Indrani Perera's early days of homeschooling were filled with energy and optimism. But six years later, she realised that -- in the busyness of life -- everyone's energy had stagnated, and they had lost their joy for learning.
By Indrani Perera
We're now in our sixth year of homeschooling. I look back on our early days sometimes with longing. We started out with a lot of joy and exploration. We had free time to go to the park, play with friends, jump on a tram to the city or bake biscuits. There was lots of laughter, spontaneity and time just to 'be.'
And then somewhere along the way, we lost the joy.
The girls' passions turned into lessons outside the home. We started spending a lot of time in the car travelling around Melbourne to classes and meet ups. At the same time, I was trying to squeeze in some formal learning through exercise books. It felt like we were always rushing to fit everything in.
All that rushing wasn't fun for the kids or me. I found myself continually barking orders at them so we could fit it all in. Understandably, the constant shouting wasn’t great for anyone. And the resentment and resistance began to build on both sides. It just wasn't fun anymore.
Time to re-evaluate
Over the recent summer break, I took some time out to take stock of what was working and what wasn’t. It started with a conversation with the girls about what we all, me included, wanted to do this year for ‘school’. That day at the beach we all spoke about the projects we wanted to do and there was a lot of excitement about going back to ‘school”.
Now we’re back into the routine and rhythm of the school year. Music practice, circus and tap dancing classes, seeing friends and playing sport. For our more formal learning, we all sit together on the lounge room floor with our books, pencils and erasers around us as we work on our individual projects. I help the girls with their questions while I sit and draw.
It used to be a real struggle to get them to sit down and work. There were threats and tears. Bribes and cajoling. Rewards charts and stickers. Now, however, they are working on things they are passionate about doing and the difference is huge. I find them working on their books at all times of the day without any prompting at all. I'd heard all about natural learning, but now that I've experienced it firsthand I'm a convert!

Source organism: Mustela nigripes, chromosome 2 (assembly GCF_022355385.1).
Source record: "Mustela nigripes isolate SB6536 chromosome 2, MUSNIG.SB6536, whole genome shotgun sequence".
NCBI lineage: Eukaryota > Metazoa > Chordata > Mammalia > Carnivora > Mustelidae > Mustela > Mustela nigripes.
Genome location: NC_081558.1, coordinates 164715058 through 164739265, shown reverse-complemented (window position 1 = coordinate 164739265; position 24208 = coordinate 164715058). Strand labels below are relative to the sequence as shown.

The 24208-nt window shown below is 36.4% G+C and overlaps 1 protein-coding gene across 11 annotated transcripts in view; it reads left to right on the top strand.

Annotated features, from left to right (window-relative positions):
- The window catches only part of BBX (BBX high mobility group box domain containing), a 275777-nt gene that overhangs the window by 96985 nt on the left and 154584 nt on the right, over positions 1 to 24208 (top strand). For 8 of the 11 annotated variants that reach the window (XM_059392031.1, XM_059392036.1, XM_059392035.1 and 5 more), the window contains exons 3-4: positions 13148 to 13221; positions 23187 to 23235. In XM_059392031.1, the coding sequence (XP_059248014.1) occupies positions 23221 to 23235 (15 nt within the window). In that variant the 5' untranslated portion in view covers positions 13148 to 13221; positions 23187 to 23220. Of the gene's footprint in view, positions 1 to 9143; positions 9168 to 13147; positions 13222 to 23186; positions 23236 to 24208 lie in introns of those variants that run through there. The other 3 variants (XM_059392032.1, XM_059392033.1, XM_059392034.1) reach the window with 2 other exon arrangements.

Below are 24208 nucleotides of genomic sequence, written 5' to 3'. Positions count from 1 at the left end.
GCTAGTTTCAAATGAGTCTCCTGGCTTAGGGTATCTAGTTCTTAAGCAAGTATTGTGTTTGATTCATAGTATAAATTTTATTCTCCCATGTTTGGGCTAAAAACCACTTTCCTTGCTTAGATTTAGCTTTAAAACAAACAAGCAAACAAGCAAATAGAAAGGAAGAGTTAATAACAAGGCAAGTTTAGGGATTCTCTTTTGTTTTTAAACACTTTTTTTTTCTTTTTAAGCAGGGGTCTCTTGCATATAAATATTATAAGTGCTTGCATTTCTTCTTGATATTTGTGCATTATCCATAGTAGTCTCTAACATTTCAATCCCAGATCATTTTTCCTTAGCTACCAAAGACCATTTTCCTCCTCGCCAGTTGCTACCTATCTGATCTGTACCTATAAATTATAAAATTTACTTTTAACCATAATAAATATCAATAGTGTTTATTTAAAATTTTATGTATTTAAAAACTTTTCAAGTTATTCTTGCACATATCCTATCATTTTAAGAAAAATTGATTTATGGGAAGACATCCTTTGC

So, how did the shift happen?
It began with that talk on the beach. Being clear about what we were looking forward to after the break and setting our intention for the beginning of the year was instrumental. Getting the girls to state their intentions and take ownership of their learning was a huge moment for all of us. It felt powerful and amazing. There is so much power in intention setting!
As well as taking ownership of our learning, I wanted there to be more joy in our days. I am so blessed to be able to spend my days with my beautiful girls watching them learn and grow. It’s a real gift and one that I want to treasure and savour in the moment. I don't want to look back with regret at all the shouting and hurrying!
How I set a clear intention
The way I introduced more joy into our days was so simple and yet incredibly profound. In my morning practice of affirmations, gratitude and intention setting I introduced a very simple intention for the day to focus my mind.
"I intend to enjoy my girls.”
But it’s amazing what a difference it makes to our days.
Book recommendation -
You Can Heal Your Life by Louise L Hay.
Have you ever woken up one day and realised you've lost the joy of homeschool?
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Indrani Perera is a a homeschooling mama of two girls aged 7 and 11. They're currently into their sixth year of homeschooling. Indrani shares insights and experiences in making the life she wants on her blog and Instagram. Her big passions are craft and nature and sharing them with her girls.